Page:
Disability access – are you doing enough? – October 2020

Most churches will be aware of the Disability Discrimination Act 1995, which is now part of the Equality Act 2010, but many do not know the extent to which the Act affects their fellowships.  You as a church provide services (not just your Sunday meetings, but other activities) for the public and are therefore considered to be service providers under the Act.  You are required to make “reasonable adjustments” for people with disabilities, such as providing extra help or making changes to the way you provide your services.  You are also required to make “reasonable adjustments” to the physical features of your premises to overcome physical barriers to access. 

Although these adjustments should have taken place 16 years ago this month, many churches have still not taken action to make reasonable adjustments!  And many think that one-off provision of an accessible WC or a temporary ramp is enough. 

There are many practical changes that you can make to your church building that will enhance the facilities, be more welcoming and be more comfortable for all people.  You can do so much to facilitate full participation by everyone, including people with disabilities.  For example:

  • Provision of level access and lightweight doors means parents with pushchairs and elderly people benefit, as well as wheelchair users.
  • Good lighting benefits people who are deaf, have hearing impairment, are lip readers, are partially sighted or are elderly.
  • Good colour contrast (between ceiling and walls) helps visually impaired people to get a proper perspective on the size of the room and can be an attractive design feature.

Even where you think you have provided facilities and made reasonable adjustments, there are always areas that can be improved.  These could include:

  • Providing an accessible parking space(s) near the entrance and making sure edges or drops in level in the car park and grounds are clearly marked.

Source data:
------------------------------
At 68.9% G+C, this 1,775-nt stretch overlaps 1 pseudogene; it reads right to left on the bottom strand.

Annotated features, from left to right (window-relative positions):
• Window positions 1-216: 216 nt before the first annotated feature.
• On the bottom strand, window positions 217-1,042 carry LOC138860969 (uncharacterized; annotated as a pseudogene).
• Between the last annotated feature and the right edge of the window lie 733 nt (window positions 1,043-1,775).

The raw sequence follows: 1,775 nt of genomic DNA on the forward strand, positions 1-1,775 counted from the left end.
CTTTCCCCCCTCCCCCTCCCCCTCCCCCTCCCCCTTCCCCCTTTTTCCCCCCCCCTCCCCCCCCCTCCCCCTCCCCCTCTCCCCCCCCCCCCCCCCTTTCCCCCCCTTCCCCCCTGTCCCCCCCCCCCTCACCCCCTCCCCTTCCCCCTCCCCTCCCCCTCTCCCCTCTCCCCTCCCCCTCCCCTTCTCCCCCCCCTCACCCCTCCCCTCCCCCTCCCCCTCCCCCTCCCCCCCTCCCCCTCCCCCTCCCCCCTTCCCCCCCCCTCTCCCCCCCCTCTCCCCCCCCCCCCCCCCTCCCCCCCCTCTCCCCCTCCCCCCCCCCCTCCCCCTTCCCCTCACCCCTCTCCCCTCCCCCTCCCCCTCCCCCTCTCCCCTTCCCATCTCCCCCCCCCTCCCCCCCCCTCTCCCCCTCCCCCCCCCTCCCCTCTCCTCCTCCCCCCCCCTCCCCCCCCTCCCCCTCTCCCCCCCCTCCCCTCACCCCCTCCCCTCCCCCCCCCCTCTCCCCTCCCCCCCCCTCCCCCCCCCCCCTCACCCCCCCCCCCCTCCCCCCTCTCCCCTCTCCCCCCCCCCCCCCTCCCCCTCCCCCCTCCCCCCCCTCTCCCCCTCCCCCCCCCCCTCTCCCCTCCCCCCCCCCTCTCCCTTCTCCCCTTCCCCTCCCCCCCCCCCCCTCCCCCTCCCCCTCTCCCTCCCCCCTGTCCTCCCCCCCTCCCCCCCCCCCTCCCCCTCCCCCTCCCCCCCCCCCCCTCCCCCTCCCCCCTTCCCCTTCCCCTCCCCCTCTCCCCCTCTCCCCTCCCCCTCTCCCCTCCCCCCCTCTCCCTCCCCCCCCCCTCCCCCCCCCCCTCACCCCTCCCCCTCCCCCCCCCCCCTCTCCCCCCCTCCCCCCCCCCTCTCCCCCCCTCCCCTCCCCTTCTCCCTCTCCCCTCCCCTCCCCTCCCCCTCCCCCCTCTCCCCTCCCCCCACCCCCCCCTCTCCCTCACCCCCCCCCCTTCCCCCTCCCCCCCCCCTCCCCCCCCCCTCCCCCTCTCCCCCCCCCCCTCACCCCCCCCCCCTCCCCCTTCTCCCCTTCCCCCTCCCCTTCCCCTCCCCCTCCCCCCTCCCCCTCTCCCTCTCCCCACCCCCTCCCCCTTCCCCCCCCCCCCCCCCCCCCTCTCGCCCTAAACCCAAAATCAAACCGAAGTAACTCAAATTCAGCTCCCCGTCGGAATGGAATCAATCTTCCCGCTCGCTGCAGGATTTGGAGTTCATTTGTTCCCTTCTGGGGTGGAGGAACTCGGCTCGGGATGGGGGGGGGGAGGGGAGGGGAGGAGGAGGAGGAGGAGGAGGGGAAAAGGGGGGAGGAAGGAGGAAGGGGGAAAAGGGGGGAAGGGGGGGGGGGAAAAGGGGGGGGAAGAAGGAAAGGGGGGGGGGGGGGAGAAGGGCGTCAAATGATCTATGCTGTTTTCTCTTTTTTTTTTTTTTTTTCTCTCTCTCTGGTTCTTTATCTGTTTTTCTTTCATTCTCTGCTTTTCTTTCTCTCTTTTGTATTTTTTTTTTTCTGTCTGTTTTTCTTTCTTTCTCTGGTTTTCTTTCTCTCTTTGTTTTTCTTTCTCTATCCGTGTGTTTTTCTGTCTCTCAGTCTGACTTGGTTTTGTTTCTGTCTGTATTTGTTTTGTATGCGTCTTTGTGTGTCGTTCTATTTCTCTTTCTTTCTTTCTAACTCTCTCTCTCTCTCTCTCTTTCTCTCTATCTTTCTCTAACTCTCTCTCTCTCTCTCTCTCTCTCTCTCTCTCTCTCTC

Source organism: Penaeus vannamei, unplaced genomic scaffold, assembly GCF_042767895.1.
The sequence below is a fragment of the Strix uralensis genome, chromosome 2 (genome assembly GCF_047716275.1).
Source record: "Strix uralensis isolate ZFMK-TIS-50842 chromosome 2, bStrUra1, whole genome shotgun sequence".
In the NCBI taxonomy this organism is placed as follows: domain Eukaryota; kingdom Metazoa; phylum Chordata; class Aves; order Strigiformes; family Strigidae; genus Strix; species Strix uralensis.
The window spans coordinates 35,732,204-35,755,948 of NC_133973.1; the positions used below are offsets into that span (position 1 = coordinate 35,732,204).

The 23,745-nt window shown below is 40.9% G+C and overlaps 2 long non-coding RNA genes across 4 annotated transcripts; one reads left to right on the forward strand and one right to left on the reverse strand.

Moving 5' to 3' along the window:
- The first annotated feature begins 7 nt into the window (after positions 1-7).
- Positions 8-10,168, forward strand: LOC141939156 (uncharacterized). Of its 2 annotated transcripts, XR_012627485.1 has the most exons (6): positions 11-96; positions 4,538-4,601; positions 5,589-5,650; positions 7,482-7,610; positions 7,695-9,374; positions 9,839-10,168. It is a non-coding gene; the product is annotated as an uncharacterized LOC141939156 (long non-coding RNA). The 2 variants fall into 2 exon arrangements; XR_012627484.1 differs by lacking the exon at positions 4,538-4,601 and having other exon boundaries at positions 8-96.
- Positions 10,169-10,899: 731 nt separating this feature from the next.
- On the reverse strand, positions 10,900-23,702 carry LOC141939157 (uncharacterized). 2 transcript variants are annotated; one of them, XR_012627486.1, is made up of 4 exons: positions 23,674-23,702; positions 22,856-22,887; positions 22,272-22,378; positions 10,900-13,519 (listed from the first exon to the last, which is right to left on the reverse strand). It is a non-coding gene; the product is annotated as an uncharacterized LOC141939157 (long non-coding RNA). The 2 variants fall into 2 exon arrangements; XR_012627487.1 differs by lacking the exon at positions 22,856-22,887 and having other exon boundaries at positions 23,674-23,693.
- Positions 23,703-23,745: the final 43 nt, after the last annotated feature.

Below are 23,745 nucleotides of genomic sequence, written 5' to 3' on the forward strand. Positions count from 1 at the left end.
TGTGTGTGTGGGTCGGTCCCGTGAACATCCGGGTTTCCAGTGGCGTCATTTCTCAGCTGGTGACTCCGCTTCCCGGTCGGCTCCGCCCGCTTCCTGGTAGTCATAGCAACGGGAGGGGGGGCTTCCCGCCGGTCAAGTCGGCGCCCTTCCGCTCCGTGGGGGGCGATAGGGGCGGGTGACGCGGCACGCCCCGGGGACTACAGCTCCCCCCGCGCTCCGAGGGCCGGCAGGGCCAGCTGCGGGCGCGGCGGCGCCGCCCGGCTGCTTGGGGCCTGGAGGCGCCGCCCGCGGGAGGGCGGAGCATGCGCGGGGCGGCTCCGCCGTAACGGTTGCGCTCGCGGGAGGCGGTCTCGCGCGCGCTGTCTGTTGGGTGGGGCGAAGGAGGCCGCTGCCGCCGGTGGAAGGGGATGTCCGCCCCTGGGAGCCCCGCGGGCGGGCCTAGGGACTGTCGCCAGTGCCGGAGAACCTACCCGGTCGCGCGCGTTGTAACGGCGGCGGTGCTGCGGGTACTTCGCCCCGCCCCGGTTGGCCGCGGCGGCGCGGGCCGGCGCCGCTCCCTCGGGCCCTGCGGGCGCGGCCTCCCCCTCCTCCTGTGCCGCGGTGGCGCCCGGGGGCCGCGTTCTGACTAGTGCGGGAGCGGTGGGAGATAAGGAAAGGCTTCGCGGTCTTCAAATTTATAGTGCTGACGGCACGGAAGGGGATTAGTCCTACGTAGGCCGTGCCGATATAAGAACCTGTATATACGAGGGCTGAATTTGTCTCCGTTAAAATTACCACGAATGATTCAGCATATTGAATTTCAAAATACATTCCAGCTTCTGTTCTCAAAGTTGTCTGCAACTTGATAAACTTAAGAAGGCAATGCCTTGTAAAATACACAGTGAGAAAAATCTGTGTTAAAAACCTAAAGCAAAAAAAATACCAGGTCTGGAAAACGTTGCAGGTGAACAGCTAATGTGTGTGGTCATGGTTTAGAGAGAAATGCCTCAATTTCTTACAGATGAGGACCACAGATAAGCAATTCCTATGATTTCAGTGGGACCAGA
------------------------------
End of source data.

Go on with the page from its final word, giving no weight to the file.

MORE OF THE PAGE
• Making sure any ramps are compliant (e.g. not too steep) and there are handrails fitted to steps, as well as making sure there is a platform and space at the top of ramps to allow doors to be opened.
  • Regularly checking to remove or clearly mark any obstacles at low level or not easily visible, to help people with partial sight not to trip, and that access routes are not blocked for wheelchair users.  Unnecessary mats, misleading colour schemes or unnecessary changes in levels should be avoided on access routes.  Fire exits and WCs should be clearly signposted.
  • Providing an alarm for your accessible WC, ensuring the toilet door opens outwards (in case the person falls over in front of it) and that you have located the basin near enough to the WC, installed the correct rails and have a colour contrast between the rails and the walls.
  • Having someone at the entrance to welcome and help people with disabilities to enter the building.  There should be adequate preparation, ensuring the lights are working, the entrance and other areas are lit properly, large print books are available, having pencil and paper ready for communicating with people who are deaf, spaces for wheelchair users are cleared etc.  Any special arrangement in relation to Covid-19 should also be considered in advance.
  • Checking there is a consistency with signs around the building and that they are placed at an appropriate height on the wall, so that wheelchair users can read them, as well as good use of symbols, as these are easy to understand, and a mix of upper and lower case for people with dyslexia.  The lettering should be contrasting with the background and not cluttered.

Church Growth Trust has a number of briefing papers on some of the above subjects and have just published a new briefing paper on “The Equality Act – making church buildings fully accessible”, which is designed to help you understand your responsibilities and give examples of good practice for making your buildings fully accessible for people with disabilities.  It can be found here

Good colour contrast (between ceiling and walls)

Making sure any ramps are compliant (e.g. not too steep) and there are handrails fitted to steps, as well as making sure there is a platform and space at the top of ramps to allow doors to be opened

Example of an accessible WC